There are tobaccos that will just naturally work for a given pipe enthusiast and others that simply will not work for the same person.  I have so often had the experience of sharing a favorite blend with a friend only to find that there was little or no pleasure in that blend for them.  That being said, the humble pipe smoker is never hasty.  When the first experience with a blend goes badly the response is most commonly not a jundgment of the blend, but a resolve to find a better way to work with this tobacco in the future.  Perhaps the solution it to pack the tobacco more firmly, or more loosely.  Perhaps the pleasure was locked away because of puffing too hard, or not tamping firmly enough.  Often times a different pipe will yeild better results, and sometimes a few months in the tobacco cellar will do wonders for the blend.  I know of no other method of tobacco enjoyment that offers this ability to give countless second chances to explore and draw the goodness out of a given product.  It seems to me that all other forms come mostly prepared...if you don't like how the product is wrapped or stuffed, or created you simply didn't like that tobacco product.  But not the pipe.  So much control to make sure that the leaf gets the best viewing before judgment can be passed.

The Art of Maintaining a Pipe

My last thought for this article is simple.  The art of maintaing a pipe is a pleasure all it's own.  It begins simple for the amature.  Just running an occasional pipe cleaner through the stem.  This is a great start!  As more beloved pipes are collected, however, the desire to seem them continue in their usefulness becomes deeper.  The use of different tools begins: reamers, chapstick, alcohol, and polish.  Before you know it you find that the first estate pipe has fallen into your hands and you must start salt treatments and deep cleanses to get out the ghosts.  With hard work a pipe can be restored to usefulness after years of abuse or neglect, skill applied properly brings about the redemption of an historical artifact that is now ready to function again.  What an art form.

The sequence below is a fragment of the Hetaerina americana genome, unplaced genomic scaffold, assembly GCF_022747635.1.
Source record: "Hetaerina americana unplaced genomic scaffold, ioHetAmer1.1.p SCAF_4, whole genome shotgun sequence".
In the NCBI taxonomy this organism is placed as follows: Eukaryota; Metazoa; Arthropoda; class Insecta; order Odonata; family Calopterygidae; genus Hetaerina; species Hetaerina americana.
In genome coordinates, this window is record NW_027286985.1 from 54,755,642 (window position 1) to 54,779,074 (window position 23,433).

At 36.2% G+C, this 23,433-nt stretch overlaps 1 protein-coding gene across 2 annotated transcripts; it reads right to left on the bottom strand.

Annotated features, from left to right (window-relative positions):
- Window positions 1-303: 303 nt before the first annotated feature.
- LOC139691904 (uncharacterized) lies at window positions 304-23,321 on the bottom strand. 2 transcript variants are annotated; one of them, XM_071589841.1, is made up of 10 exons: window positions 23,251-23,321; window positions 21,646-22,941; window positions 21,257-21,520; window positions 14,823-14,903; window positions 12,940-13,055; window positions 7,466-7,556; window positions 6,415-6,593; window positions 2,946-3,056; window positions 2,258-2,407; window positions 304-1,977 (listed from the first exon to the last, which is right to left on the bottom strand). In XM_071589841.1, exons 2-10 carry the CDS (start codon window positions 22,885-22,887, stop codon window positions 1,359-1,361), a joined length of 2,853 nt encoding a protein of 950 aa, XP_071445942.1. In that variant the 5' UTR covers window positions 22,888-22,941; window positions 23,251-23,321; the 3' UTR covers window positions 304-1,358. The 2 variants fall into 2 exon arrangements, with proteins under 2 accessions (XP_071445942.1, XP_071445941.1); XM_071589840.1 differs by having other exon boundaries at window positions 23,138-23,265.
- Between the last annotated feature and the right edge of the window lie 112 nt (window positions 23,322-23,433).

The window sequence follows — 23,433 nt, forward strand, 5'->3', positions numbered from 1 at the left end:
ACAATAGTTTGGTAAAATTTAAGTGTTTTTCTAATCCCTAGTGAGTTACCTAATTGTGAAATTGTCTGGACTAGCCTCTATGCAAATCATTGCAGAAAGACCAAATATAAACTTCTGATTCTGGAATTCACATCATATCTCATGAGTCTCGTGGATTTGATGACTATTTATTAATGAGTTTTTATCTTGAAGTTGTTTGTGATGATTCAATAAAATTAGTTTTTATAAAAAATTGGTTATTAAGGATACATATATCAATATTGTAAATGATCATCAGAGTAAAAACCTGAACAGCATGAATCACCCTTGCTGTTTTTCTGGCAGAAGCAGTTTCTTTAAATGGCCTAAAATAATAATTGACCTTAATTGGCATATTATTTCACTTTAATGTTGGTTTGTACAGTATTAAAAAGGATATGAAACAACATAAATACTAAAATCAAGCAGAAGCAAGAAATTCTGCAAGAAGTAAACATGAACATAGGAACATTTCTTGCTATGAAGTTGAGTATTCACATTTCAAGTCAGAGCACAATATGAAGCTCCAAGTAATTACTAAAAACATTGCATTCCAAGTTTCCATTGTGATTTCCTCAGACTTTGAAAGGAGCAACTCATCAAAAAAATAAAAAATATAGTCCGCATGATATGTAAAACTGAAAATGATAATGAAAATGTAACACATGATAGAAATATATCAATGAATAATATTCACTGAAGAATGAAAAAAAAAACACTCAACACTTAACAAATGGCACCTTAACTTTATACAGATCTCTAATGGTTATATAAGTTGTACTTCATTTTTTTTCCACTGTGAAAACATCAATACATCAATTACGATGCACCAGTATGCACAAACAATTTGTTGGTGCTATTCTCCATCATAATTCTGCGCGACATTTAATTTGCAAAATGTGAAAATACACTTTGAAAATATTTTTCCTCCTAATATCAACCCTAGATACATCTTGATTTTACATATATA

This is the first reason I enjoy the pipe.  There is always room to improve and grow.  Certainly, there will be times when a pipe is just comfortably and thoughtlessly puffed.  An old blend, like a dear friend, fits like a comfortable shoe and needs very little consideration about how it must be enjoyed, but that because the comfort has been earned from getting to know that blend well.  There will also always be new adventures, new tobaccos and new pipes with which to perfect our interactions.  So the blessed pipe smoker sits underneath a canopy of new delights and old standbys with no need to fear that he must be either complacent or forever forging ahead for the "El Dorado" of pipe smoking.  Knowing that as he enjoys his pipe, he will get better at enjoying his pipe and thus will enjoy it more for every moment that he spends enjoying it.   Bliss.

Preferring the Pipe - Part I

I have enjoyed other ways to consume tobacco.  I have had cigarettes, I have smoked cigars.  I have snuffed snuff, sucked snus and I have chewed tobacco.  I have had hookah, vaped vapor, and I have even tried something called doka...which was evil.  I may have even had other forms of tobacco that I cannot remember, but I don't need to remember....I smoke a pipe.